Today we will talk about goals. Goals have been a big part of my life recently. Some good stuff has been getting done. I have also learned a few things.
Why set goals? Good stuff almost never happens by accident. A good event might happen by accident but things that take some level of effort over time don’t. The inertia of life is such that unless you make intentional choices you will keep doing the same things and getting the same results. That is fine if you are where you want to be. It isn’t so fine if you want things to change.
Focus- I have found that I can focus on a fairly small number of significant goals at once. Two seems doable and 3 is probably pushing it. Four would definitely be too many.
What makes a significant goal? Something that you can routinely do in terms of time/ effort/ money in a normal month without making significant changes could be considered routine. Routine stuff is important but often that stuff is on auto pilot. Save X% of this paycheck, make your IRA contribution, etc. Stuff bigger than that which requires changing your use of time/ effort/ money falls into the category of significant goals.
Admittedly this part is sort of being formed in my head but focusing on 1-2 significant goals makes sense.
What makes a good goal.
Specific- Get prepared would not be specific. Add 90 days of routine household items would be specific.
Measurable- How can you tell if the goal is met or not? Get fit would not be a good goal. Lose 15 pounds or get my 10K road march under 100 minutes with a 40lb load would be measurable goals.
Achievable- I am a mid 30’s average height white guy. I am not going to be an NBA star.
Relevant- The goal has to relate to the desired end state.
MOP v MOE
Measures of Performance (MOP) measure something you do. An example of a MOP would be “Go to the gym 3x a week and work out for 30 minutes.”
Measures of Effectiveness (MOE) measure the result of what you do. “Add 25% to core lifts” or “Lose 15 LBs” would good measures of effectiveness.
Discussion: I almost always favor MOEs. If you go to a gym you will see (at the risk of generalizing) a chubby girl moving slowly on a glider playing on her phone and some guy doing 135 on bench press. They have been doing the same thing for a year. She wants to lose weight and he wants to get stronger/ bigger. They are, if there is any plan at all, using a bad MOP.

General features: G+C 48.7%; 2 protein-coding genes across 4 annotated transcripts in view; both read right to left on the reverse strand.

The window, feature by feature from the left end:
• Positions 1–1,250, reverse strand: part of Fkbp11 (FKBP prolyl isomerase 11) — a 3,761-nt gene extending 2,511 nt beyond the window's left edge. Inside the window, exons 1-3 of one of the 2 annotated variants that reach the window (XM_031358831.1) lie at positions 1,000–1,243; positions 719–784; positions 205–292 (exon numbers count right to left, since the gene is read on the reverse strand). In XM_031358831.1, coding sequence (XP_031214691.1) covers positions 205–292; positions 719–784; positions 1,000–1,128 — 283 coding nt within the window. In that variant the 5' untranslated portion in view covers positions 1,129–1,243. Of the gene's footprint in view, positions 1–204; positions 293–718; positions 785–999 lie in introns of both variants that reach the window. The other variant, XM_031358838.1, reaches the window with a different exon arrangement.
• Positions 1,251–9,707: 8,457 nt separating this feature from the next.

The one place I do like MOPs is when you are trying to build a habit. Going to the gym (doing dry fire/ etc) to get into the habit of doing that thing is important. Also often with the beginning of a goal you might not have a baseline to really make a good MOE. So the habit of going to the gym will help you get an idea of your capabilities which will let you set more effectiveness based goals down the road.
If we really want to be specific you might have measures of performance to support the actual goal which is a measure of effectiveness. Example “ I want to lose 20 pounds this year and to do that I will consume 2,000 calories of real food a day, minus one cheat meal a week, and work out 4x a week for 30 minutes.” The two MOPs (diet and exercise) support the MOE of losing the weight.
Time- This is pretty simple. When do you plan to achieve the goal by? Breaking it down into sub goals lets you set a path to success. If the goal is to save $1,200 in a year that would be a hundred bucks a month. So to meet the yearly goal you have to put back $100 a month or $50 per bi weekly pay period.
Consider how one goal might affect other goals or be limited by other things.
Example- I wanted to save money and also to cash flow grad school. These goals were mutually opposing. I could do one but not both. I ended up putting saving on the back burner and cash flowing school. Now that school is done I am back to saving.
Putting it all together. We have a plan for our life. The previous SWOT article is a way of doing that. Figuring out goals that support the plan is a logical step towards making the plan happen.